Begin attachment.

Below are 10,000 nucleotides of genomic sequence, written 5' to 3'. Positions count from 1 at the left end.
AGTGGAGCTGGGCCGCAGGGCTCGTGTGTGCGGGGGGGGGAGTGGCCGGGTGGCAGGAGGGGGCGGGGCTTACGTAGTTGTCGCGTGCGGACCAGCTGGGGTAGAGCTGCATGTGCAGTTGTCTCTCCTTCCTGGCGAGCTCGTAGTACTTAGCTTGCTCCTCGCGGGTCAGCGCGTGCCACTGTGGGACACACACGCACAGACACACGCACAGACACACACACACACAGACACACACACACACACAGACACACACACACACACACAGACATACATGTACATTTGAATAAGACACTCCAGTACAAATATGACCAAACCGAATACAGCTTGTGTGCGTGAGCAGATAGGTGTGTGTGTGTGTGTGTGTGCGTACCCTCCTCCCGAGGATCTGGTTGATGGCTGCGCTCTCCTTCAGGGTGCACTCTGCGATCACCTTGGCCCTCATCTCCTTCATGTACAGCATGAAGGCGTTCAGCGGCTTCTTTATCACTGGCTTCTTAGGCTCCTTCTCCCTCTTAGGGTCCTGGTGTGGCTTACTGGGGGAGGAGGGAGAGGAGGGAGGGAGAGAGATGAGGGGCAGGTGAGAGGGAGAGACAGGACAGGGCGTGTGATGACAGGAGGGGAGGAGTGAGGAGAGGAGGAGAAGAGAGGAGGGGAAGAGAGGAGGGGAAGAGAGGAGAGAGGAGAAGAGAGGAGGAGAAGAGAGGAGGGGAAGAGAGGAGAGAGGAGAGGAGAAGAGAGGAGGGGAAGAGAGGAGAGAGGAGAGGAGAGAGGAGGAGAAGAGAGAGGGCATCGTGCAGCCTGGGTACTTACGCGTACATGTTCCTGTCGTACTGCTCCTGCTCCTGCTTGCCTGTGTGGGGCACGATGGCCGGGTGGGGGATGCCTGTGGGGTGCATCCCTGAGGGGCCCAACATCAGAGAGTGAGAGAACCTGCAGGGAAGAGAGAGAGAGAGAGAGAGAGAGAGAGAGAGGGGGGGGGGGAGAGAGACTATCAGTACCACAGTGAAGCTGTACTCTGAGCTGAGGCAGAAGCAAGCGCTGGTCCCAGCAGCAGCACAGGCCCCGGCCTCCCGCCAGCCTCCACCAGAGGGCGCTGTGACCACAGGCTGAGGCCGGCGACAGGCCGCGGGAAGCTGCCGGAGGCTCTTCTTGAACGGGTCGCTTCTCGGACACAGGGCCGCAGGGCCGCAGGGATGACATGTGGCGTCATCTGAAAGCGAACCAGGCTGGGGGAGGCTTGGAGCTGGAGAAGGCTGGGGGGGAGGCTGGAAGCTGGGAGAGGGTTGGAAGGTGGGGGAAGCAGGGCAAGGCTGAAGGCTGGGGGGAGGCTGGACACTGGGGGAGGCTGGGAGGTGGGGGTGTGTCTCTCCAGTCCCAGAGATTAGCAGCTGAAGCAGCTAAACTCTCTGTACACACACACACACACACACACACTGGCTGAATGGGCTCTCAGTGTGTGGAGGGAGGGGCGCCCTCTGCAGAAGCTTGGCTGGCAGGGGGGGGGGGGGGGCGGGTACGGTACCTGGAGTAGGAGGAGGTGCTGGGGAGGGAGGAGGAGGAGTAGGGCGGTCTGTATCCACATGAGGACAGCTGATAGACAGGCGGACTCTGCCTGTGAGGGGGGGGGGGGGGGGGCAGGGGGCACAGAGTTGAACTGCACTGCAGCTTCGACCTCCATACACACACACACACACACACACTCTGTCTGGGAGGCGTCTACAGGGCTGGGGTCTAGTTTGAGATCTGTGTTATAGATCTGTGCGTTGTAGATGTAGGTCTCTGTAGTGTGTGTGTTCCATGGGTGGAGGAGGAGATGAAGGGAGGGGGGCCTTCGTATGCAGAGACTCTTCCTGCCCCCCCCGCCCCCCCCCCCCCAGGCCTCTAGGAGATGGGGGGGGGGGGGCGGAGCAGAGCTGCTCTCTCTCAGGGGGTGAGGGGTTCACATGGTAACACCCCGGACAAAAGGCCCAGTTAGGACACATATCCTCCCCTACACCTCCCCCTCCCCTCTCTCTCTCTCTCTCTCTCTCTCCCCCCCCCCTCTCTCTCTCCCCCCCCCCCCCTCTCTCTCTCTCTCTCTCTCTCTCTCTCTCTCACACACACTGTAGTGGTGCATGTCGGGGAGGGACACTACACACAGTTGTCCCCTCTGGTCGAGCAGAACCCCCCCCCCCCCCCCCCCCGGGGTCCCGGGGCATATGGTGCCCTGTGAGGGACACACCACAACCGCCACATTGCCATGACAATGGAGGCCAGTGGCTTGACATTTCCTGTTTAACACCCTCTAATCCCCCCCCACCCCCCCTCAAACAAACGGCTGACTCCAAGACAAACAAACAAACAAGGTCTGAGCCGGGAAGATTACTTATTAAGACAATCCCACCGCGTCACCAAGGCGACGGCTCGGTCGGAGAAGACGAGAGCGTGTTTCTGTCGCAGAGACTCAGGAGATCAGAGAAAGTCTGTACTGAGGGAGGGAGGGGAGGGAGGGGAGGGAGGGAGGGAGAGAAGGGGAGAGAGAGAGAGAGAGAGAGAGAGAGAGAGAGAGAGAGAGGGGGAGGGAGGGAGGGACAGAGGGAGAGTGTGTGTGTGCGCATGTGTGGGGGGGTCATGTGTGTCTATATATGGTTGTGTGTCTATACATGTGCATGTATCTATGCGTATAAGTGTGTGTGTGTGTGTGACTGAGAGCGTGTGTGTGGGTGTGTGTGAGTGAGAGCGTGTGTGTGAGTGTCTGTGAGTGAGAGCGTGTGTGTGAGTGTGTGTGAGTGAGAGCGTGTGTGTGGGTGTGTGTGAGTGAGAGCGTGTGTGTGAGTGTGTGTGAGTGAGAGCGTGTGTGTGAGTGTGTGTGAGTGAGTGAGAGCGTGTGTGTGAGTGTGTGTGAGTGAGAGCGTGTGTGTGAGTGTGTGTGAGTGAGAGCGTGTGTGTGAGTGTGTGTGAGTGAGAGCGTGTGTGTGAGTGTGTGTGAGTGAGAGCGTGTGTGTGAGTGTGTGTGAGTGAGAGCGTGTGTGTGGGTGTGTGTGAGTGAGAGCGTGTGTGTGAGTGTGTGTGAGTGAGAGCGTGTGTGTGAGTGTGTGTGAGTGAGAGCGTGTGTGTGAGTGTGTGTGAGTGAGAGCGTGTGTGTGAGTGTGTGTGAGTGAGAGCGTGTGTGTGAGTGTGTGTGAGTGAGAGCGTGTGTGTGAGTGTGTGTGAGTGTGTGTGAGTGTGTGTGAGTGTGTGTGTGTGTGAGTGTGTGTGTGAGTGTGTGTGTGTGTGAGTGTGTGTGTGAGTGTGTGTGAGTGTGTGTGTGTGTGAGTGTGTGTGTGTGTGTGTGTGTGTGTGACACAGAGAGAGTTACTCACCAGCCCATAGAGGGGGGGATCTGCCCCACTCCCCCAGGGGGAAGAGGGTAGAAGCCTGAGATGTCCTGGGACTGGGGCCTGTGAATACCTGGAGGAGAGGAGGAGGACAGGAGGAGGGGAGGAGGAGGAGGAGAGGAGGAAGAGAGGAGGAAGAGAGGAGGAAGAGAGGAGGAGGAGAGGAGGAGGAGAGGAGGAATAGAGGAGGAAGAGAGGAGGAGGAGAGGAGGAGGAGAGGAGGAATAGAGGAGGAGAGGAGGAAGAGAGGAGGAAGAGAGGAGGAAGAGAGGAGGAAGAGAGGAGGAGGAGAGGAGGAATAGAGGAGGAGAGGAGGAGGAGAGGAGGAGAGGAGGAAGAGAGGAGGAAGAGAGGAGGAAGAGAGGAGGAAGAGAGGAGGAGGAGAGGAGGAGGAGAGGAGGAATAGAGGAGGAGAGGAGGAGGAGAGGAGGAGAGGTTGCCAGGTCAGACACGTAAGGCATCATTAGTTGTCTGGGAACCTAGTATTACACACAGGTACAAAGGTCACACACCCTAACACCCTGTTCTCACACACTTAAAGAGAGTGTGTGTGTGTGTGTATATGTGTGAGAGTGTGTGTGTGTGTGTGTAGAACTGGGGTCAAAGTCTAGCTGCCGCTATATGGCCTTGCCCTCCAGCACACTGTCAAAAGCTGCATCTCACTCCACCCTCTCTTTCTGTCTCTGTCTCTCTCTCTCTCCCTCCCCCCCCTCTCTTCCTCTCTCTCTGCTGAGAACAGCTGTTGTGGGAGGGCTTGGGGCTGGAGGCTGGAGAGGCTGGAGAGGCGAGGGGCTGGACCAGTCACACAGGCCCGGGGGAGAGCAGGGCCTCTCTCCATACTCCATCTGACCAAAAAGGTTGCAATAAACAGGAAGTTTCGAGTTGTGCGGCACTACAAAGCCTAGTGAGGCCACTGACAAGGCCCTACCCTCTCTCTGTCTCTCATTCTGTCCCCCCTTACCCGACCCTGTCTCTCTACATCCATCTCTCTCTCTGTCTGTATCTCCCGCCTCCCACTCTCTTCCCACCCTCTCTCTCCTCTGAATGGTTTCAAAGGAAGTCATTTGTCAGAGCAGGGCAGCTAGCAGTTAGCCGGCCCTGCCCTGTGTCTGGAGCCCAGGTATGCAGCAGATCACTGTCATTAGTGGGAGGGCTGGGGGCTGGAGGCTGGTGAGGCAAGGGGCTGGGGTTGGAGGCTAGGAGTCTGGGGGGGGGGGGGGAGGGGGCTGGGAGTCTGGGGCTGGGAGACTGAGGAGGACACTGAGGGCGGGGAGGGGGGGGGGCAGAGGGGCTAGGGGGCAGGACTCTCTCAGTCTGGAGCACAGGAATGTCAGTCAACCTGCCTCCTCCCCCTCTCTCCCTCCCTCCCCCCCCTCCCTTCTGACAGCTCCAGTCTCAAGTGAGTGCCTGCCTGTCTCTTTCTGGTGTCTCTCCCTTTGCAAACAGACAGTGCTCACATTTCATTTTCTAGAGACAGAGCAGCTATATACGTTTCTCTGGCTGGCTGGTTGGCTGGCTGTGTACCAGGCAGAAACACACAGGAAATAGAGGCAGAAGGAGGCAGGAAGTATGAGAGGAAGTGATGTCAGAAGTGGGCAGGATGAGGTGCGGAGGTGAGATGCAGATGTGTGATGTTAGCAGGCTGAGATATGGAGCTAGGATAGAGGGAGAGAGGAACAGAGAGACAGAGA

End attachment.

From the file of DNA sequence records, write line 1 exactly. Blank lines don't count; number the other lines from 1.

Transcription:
Below are 10,000 nucleotides of genomic sequence, written 5' to 3'. Positions count from 1 at the left end.